# FEE method

In mathematics, the FEE method is the method of fast summation of series of a special form. It was constructed in 1990 by E. A. Karatsuba and was called FEEFast E-function Evaluation—because it makes it possible fast computations of the Siegel $E$ -functions, and in particular, $e^{x}.$ A class of functions, which are 'similar to the exponential function' was given the name 'E-functions' by Siegel. Among these functions are such special functions as the hypergeometric function, cylinder, spherical functions and so on.

Using the FEE, it is possible to prove the following theorem

Theorem: Let $y=f(x)$ be an elementary Transcendental function, that is the exponential function, or a trigonometric function, or an elementary algebraic function, or their superposition, or their inverse, or a superposition of the inverses. Then

$s_{f}(n)=O(M(n)\log ^{2}n).\,$ The algorithms based on the method FEE include the algorithms for fast calculation of any elementary Transcendental function for any value of the argument, the classical constants e, $\pi ,$ the Euler constant $\gamma ,$ the Catalan and the Apéry constants, such higher transcendental functions as the Euler gamma function and its derivatives, the hypergeometric, spherical, cylinder (including the Bessel) functions and some other functions for algebraic values of the argument and parameters, the Riemann zeta function for integer values of the argument and the Hurwitz zeta function for integer argument and algebraic values of the parameter, and also such special integrals as the integral of probability, the Fresnel integrals, the integral exponential function, the trigonometric integrals, and some other integrals for algebraic values of the argument with the complexity bound which is close to the optimal one, namely

$s_{f}(n)=O(M(n)\log ^{2}n).\,$ At present,Template:When only the FEE makes it possible to calculate fast the values of the functions from the class of higher transcendental functions, certain special integrals of mathematical physics and such classical constants as Euler's, Catalan's and Apéry's constants. An additional advantage of the method FEE is the possibility of parallelizing the algorithms based on the FEE.

## FEE-computation of classical constants

For fast evaluation of the constant $\pi ,$ one can use the Euler formula ${\frac {\pi }{4}}=\arctan {\frac {1}{2}}+\arctan {\frac {1}{3}},$ and apply the FEE to sum the Taylor series for

$\arctan {\frac {1}{2}}={\frac {1}{1\cdot 2}}-{\frac {1}{3\cdot 2^{3}}}+\cdots +{\frac {(-1)^{r-1}}{(2r-1)2^{2r-1}}}+R_{1},$ $\arctan {\frac {1}{3}}={\frac {1}{1\cdot 3}}-{\frac {1}{3\cdot 3^{3}}}+\cdots +{\frac {(-1)^{r-1}}{(2r-1)3^{2r-1}}}+R_{2},$ $|R_{1}|\leq {\frac {4}{5}}{\frac {1}{2r+1}}{\frac {1}{2^{2r+1}}};$ $|R_{2}|\leq {\frac {9}{10}}{\frac {1}{2r+1}}{\frac {1}{3^{2r+1}}};$ and for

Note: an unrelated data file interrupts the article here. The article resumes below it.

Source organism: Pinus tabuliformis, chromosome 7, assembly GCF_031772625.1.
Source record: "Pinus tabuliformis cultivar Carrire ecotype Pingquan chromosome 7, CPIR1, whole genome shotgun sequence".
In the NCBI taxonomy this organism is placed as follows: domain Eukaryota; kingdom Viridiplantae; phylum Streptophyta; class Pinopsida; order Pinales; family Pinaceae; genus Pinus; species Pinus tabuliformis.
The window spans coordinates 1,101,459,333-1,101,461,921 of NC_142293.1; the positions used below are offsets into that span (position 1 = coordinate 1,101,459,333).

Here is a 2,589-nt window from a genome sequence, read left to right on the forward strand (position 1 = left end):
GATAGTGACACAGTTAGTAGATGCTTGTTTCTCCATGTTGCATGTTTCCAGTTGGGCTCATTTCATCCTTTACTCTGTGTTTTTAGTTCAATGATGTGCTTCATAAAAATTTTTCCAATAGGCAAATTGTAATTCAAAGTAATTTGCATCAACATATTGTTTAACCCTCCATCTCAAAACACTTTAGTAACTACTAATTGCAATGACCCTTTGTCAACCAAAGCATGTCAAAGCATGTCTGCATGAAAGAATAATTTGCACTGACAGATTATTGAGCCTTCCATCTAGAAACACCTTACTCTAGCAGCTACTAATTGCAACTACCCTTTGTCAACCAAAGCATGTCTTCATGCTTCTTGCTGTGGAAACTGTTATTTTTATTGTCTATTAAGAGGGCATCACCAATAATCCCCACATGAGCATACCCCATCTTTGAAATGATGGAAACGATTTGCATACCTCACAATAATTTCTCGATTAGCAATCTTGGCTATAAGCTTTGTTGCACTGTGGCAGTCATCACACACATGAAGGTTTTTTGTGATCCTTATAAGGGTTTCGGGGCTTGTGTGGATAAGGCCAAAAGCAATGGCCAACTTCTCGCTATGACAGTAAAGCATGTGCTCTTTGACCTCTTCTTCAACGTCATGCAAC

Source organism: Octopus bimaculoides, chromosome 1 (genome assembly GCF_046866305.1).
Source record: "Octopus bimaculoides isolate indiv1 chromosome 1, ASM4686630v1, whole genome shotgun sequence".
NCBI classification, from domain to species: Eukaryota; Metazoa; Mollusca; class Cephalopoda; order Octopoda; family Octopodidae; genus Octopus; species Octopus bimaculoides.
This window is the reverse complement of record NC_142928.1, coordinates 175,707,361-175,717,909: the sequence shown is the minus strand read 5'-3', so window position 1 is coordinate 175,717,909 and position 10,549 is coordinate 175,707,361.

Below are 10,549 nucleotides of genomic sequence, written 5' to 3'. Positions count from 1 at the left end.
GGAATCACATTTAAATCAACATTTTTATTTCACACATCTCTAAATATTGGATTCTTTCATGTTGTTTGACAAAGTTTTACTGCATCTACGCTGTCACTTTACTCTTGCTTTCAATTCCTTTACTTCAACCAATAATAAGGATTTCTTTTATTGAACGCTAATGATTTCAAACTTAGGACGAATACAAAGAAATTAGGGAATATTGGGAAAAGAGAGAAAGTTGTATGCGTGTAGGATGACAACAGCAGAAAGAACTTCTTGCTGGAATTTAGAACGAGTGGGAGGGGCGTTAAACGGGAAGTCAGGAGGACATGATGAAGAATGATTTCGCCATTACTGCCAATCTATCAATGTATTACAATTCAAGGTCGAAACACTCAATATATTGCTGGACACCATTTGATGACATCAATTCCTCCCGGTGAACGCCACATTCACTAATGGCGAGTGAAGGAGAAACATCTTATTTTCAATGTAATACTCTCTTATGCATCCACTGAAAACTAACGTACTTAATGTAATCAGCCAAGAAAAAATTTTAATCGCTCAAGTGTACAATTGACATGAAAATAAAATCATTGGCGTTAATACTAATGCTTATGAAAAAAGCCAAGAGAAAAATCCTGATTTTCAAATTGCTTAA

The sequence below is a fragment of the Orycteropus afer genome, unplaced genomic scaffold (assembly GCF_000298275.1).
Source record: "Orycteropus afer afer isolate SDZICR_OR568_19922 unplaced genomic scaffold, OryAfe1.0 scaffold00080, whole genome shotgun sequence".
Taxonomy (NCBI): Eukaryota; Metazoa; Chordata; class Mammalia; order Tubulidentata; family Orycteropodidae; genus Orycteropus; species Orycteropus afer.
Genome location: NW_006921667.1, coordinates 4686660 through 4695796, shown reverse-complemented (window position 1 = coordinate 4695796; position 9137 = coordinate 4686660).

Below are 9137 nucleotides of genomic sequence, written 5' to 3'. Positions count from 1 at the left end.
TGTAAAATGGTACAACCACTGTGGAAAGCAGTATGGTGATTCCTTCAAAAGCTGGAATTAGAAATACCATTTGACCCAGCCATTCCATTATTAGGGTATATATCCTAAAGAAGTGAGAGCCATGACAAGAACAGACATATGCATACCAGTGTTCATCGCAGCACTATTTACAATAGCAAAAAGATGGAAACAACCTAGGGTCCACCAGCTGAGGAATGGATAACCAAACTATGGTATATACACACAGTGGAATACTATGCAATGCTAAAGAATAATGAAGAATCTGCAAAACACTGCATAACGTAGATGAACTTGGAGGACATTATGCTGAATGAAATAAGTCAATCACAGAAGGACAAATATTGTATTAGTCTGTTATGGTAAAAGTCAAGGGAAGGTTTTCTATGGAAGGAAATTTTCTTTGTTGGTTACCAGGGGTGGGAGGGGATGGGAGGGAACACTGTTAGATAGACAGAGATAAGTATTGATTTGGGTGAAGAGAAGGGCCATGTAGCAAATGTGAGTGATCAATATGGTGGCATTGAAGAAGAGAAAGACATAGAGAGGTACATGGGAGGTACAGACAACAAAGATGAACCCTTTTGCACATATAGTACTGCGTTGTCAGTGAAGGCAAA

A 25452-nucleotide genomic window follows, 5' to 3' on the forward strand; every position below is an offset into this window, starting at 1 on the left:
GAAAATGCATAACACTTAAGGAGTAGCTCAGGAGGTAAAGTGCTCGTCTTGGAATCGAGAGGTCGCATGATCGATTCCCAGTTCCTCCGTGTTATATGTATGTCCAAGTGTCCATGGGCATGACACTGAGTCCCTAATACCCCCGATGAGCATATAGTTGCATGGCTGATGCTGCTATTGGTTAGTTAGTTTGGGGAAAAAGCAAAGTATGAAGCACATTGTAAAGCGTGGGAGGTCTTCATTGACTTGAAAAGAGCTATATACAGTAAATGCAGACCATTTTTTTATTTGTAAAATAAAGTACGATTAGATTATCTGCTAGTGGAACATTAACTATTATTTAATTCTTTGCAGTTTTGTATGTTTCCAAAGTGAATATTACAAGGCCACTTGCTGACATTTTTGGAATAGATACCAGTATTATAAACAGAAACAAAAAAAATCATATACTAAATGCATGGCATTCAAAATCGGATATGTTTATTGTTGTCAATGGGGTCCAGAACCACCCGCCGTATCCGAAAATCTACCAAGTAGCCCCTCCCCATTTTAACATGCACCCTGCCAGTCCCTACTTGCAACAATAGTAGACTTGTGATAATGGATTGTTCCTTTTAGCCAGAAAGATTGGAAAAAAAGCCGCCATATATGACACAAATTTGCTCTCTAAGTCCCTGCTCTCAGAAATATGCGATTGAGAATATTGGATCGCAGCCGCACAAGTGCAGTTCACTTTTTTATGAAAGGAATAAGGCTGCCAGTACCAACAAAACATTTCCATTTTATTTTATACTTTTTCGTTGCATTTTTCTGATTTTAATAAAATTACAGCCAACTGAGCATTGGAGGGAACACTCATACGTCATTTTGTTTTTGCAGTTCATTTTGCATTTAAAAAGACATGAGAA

$r=n,\,$ $4(|R_{1}|+|R_{2}|)\ <\ 2^{-n}.$ To calculate $\pi$ by the FEE it is possible to use also other approximations In all cases the complexity is

$s_{\pi }=O(M(n)\log ^{2}n).\,$ To compute the Euler constant gamma with accuracy up to $n$ digits, it is necessary to sum by the FEE two series. Namely, for

$m=6n,\quad k=n,\quad k\geq 1,\,$ $\gamma =-\log n\sum _{r=0}^{12n}{\frac {(-1)^{r}n^{r+1}}{(r+1)!}}+\sum _{r=0}^{12n}{\frac {(-1)^{r}n^{r+1}}{(r+1)!(r+1)}}+O(2^{-n}).$ The complexity is

$s_{\gamma }=O(M(n)\log ^{2}n).\,$ To evaluate fast the constant $\gamma$ it is possible to apply the FEE to other approximations.

## FEE-computation of certain power series

By the FEE the two following series are calculated fast:

$f_{1}=f_{1}(z)=\sum _{j=0}^{\infty }{\frac {a(j)}{b(j)}}z^{j},$ $f_{2}=f_{2}(z)=\sum _{j=0}^{\infty }{\frac {a(j)}{b(j)}}{\frac {z^{j}}{j!}},$ $|a(j)|+|b(j)|\leq (Cj)^{K};\quad |z|\ <\ 1;\quad K$ and $C$ are constants, and $z$ is an algebraic number. The complexity of the evaluation of the series is

$s_{f_{1}}(n)=O\left(M(n)\log ^{2}n\right),\,$ $s_{f_{2}}(n)=O\left(M(n)\log n\right).$ ## The FEE details on the example of fast calculation of the classical constant e

$e=1+{\frac {1}{1!}}+{\frac {1}{2!}}+\cdots +{\frac {1}{(m-1)!}}+R_{m}.$ $2^{k}\geq {\frac {4n}{\log n}}>2^{k-1}.$ We calculate the sum

$S=1+{\frac {1}{1!}}+{\frac {1}{2!}}+\cdots +{\frac {1}{(m-1)!}}=\sum _{j=0}^{m-1}{\frac {1}{(m-1-j)!}},$ Step 1. Combining in $S$ the summands sequentially in pairs we carry out of the brackets the "obvious" common factor and obtain

{\begin{aligned}S&=\left({\frac {1}{(m-1)!}}+{\frac {1}{(m-2)!}}\right)+\left({\frac {1}{(m-3)!}}+{\frac {1}{(m-4)!}}\right)+\cdots \\&={\frac {1}{(m-1)!}}(1+m-1)+{\frac {1}{(m-3)!}}(1+m-3)+\cdots .\end{aligned}} We shall compute only integer values of the expressions in the parentheses, that is the values

$m,m-2,m-4,\dots .\,$ $S=S(1)=\sum _{j=0}^{m_{1}-1}{\frac {1}{(m-1-2j)!}}\alpha _{m_{1}-j}(1),$ $m_{1}={\frac {m}{2}},m=2^{k},k\geq 1.$ $\alpha _{m_{1}-j}(1)=m-2j,\quad j=0,1,\dots ,m_{1}-1,$ are calculated. After that we act in a similar way: combining on each step the summands of the sum $S$ sequentially in pairs, we take out of the brackets the 'obvious' common factor and compute only the integer values of the expressions in the brackets. Assume that the first $i$ steps of this process are completed.

$S=S(i+1)=\sum _{j=0}^{m_{i+1}-1}{\frac {1}{(m-1-2^{i+1}j)!}}\alpha _{m_{i+1}-j}(i+1),$ $m_{i+1}={\frac {m_{i}}{2}}={\frac {m}{2^{i+1}}},$ $\alpha _{m_{i+1}-j}(i+1)=\alpha _{m_{i}-2j}(i)+\alpha _{m_{i}-(2j+1)}(i){\frac {(m-1-2^{i+1}j)!}{(m-1-2^{i}-2^{i+1}j)!}},$ $j=0,1,\dots ,\quad m_{i+1}-1,\quad m=2^{k},\quad k\geq i+1.$ Here

${\frac {(m-1-2^{i+1}j)!}{(m-1-2^{i}-2^{i+1}j)!}}$ Etc.

$O\left(M(m)\log ^{2}m\right)=O\left(M(n)\log n\right).\,$